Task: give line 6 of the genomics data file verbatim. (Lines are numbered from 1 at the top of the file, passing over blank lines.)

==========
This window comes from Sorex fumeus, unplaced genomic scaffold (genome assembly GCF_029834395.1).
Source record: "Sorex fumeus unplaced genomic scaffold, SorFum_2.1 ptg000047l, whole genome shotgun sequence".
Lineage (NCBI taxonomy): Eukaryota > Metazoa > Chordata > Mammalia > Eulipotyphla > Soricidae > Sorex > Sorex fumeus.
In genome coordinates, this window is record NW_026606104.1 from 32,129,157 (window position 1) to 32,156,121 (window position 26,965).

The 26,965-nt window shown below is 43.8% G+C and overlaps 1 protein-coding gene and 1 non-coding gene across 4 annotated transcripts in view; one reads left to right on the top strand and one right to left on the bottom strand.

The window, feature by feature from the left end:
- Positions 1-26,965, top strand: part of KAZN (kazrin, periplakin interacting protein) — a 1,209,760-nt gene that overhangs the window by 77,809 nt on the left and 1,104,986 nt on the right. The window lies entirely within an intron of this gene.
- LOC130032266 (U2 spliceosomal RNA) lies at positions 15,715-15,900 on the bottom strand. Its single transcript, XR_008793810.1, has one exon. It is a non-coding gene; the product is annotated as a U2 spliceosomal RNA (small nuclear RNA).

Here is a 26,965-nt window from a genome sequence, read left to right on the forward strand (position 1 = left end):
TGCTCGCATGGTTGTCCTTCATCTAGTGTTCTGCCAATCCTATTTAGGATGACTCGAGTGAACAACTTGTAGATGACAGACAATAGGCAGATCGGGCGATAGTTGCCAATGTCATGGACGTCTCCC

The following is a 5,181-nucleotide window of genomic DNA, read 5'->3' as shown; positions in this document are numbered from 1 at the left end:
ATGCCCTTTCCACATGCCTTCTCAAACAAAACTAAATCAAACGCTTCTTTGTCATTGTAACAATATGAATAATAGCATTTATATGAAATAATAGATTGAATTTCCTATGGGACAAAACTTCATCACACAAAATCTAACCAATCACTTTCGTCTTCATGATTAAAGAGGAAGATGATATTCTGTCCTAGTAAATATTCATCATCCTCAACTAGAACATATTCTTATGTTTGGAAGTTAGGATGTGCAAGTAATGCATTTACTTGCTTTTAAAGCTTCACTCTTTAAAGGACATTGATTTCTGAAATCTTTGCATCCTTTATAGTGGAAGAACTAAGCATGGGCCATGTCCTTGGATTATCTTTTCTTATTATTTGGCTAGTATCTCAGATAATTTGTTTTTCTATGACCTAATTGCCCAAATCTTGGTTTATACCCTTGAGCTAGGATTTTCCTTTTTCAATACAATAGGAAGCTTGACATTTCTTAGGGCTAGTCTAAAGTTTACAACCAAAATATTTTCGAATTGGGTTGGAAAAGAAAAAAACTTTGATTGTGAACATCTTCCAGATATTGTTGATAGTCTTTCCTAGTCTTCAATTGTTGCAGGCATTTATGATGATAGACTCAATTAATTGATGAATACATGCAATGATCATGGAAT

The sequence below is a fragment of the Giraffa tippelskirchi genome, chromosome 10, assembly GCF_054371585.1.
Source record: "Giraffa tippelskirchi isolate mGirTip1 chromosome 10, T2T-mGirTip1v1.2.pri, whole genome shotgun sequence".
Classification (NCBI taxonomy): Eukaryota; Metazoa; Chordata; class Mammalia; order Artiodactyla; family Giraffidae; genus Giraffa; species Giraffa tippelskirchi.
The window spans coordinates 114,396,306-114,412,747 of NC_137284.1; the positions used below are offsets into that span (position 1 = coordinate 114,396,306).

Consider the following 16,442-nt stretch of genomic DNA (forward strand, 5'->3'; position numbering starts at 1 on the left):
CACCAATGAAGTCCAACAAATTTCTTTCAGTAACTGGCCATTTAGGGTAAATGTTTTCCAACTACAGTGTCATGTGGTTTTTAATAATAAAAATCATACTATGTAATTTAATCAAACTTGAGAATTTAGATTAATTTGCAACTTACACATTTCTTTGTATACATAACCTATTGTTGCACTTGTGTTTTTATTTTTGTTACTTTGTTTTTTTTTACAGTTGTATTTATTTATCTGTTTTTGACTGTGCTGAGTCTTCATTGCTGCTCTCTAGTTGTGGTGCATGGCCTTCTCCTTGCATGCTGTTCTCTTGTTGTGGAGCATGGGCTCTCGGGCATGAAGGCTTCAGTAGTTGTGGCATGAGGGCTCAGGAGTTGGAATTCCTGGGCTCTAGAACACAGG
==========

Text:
The window, feature by feature from the left end: